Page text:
Could Tracking Tannin Triple Ontario Wine Sales?

Institute creating database to help guide winemaking decisions

by Peter Mitham
wine tannin database brock university cold climate institute ontario
Belinda Kemp and Debbie Inglis prepare samples for a database of tannin levels obtained from Ontario grapes at Brock University's Cool Climate Oenology and Viticulture Institute.
St. Catharines, Ontario, Canada—Ontario’s wine industry hopes that better tannin management will help triple sales of the province’s red wines by 2026.

Backed by more than $350,000 CAD (or about $270,000 U.S.) in government and industry funding, Belinda Kemp and researchers at Brock University’s Cool Climate Oenology and Viticulture Institute (CCOVI) are preparing a database of tannin levels in Ontario grapes that will underpin TanninAlert, a service scheduled to launch in 2018.

The database will help grapegrowers and winemakers better understand the development and accumulation of tannin in local grapes—and support the development of recommendations to guide winemaking practices to optimize tannin extraction and ensure balanced wines.

Guidance from the Liquor Control Board of Ontario (LCBO), the province’s government-owned liquor vendor and the world’s single-largest wine buyer, is encouraging the province’s wineries to produce wines that reflect consumer demand.

“They’re saying what they need or are looking for red wines are ripe, rich, rounded red wines, and our industry’s interpretation of that really speaks to tannin balance in our red wines,” explained Debbie Inglis, director of CCOVI.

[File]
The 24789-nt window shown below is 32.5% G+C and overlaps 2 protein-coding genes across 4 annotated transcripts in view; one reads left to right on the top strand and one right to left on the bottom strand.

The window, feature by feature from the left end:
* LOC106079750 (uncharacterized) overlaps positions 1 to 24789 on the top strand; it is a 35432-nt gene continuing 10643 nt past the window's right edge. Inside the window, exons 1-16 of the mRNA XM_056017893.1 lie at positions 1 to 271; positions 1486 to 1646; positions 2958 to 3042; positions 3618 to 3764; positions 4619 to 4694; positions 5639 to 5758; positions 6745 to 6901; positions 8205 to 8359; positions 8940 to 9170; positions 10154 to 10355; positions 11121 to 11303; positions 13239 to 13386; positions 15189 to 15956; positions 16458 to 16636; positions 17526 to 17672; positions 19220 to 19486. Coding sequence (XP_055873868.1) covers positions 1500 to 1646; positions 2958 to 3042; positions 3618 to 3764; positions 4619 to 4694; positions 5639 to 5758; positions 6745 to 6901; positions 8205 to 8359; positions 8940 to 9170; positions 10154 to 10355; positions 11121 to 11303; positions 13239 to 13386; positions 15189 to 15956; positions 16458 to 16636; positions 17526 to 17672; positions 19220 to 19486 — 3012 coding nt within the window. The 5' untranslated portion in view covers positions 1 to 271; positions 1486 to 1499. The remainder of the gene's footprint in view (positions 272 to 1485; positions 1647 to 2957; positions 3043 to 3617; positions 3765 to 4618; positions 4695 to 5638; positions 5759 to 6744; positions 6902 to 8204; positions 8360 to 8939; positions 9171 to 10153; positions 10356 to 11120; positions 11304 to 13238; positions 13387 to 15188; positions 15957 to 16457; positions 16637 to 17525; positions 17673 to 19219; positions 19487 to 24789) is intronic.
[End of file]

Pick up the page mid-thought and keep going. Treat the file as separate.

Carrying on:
Right now, grapegrowers and winemakers have little understanding of tannin development and concentration, and few have the equipment to measure tannin levels. The database will collect information that will give the industry a better grasp of what’s happening in the grapes.

“One of the things we’re quite interested in in our climate is just how the tannins develop in the seeds and the skins as those grapes are ripening, and what the values are at harvest when the winemakers get the grapes,” Inglis told Wines & Vines. “By knowing the tannin values at harvest, we can separate them into a low, medium or high category and then provide winemakers with guidelines and techniques to optimize that extraction, depending on the category.”

Tannin measurements will complement information already provided to the industry through Brock’s pre-harvest monitoring program, which measures elements such as Brix, pH and acetic acid.